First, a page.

The answer to “do I need to bring treats to the park forever” can be “heck yeah, just like you need to bring a leash and poop bags.”
That said, we aren’t simply the bearer of bad news, and we don’t need to toss our clients to the domesticated wolves. There are many ways to ease the burden of reinforcing forever. Instead of dangling a future without treats, we can outline instead easy ways to bring treats where and when they’ll be needed.
How? Lay out your catalogue of tips and tricks to help remember a treat bag, until it becomes a habit. Recommend ways to make it easier to reinforce. Can the client keep some dried liver snacks in a canister in the living room? Easy! Don’t even need to head to the fridge. Can the client attach an odd item to their keychain, or set a phone alarm, to remind them to grab their treats from the fridge before the walk? Perfect!
Instead of dangling a future without treats, we can outline instead easy ways to bring treats where and when they’ll be needed.
Our clients respect us because we help them and we help their dogs. Being upfront, kind, and reasonable about motivation and reinforcement doesn’t make us the bad guy at the table. It’s good for dogs, good for their humans, and good for us.
About the Author
Coach, Mentor, Special Projects
Kristi lives ooutside of New Hazelton, British Columbia, Canada, where she is the owner of Kristi Benson Dog Training. In addition to her work with the Academy, she creates online learning courses aimed to help dog guardians to overcome sticky behaviour problems and find new joy with their dogs.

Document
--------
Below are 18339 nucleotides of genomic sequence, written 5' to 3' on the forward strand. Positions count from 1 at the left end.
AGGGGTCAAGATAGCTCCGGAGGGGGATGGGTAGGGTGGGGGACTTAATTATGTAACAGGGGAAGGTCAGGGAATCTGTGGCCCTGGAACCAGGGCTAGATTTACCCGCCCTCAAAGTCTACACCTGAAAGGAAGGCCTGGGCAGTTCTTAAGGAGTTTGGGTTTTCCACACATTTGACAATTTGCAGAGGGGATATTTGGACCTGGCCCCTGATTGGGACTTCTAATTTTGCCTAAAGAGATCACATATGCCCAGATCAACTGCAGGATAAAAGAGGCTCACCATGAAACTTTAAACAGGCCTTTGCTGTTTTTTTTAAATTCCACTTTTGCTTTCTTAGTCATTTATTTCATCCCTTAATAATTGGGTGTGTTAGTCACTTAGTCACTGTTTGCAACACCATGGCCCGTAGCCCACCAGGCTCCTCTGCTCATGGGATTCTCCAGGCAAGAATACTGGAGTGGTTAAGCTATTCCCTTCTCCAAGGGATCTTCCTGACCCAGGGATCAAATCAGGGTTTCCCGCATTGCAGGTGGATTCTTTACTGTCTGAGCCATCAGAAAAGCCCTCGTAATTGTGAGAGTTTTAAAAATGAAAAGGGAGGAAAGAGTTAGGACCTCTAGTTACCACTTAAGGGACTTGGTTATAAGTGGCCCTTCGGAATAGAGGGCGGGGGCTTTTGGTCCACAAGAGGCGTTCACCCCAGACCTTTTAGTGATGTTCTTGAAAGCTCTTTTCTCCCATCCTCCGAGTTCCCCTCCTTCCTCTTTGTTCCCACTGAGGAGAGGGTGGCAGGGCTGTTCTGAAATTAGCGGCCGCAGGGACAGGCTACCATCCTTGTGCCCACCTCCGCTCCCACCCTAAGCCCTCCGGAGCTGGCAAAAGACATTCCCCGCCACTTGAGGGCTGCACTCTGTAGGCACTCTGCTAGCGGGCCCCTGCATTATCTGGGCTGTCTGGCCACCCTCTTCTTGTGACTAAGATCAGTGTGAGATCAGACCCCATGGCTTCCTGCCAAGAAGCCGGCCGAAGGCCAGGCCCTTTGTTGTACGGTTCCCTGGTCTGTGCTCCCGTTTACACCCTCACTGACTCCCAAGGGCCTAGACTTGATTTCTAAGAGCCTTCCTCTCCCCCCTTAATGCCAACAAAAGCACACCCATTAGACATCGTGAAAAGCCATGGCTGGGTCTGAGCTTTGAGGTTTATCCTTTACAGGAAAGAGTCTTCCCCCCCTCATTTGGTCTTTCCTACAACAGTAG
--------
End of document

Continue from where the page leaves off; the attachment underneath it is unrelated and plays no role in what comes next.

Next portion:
For about a decade, Kristi was at the helm of Parkland Husky Rescue, a sled dog rescue for racing sled dogs. She handled intake of the dogs as well as training and placing the dogs into pet homes. She’s worked with sled dogs since 2005, and has been on staff at the Academy since 2016. Originally trained as an archaeologist, Kristi has worked as a northern anthropologist for more than 15 years.
At the Academy, she runs special projects like the Husbandry Project and liaises with the Academy’s research teams. She also organizes the weekly Wednesday webinars offered to students and grads, finding fantastic guest presenters to compliment the webinars produced in-house, such as quizzes, interactive webinars, and curriculum-related content. Kristi also coaches and mentors students, and grades assignments. Kristi enjoys hiking with her Alaskan huskies, making people laugh through her writing, and all things to do with Pleistocene megafauna.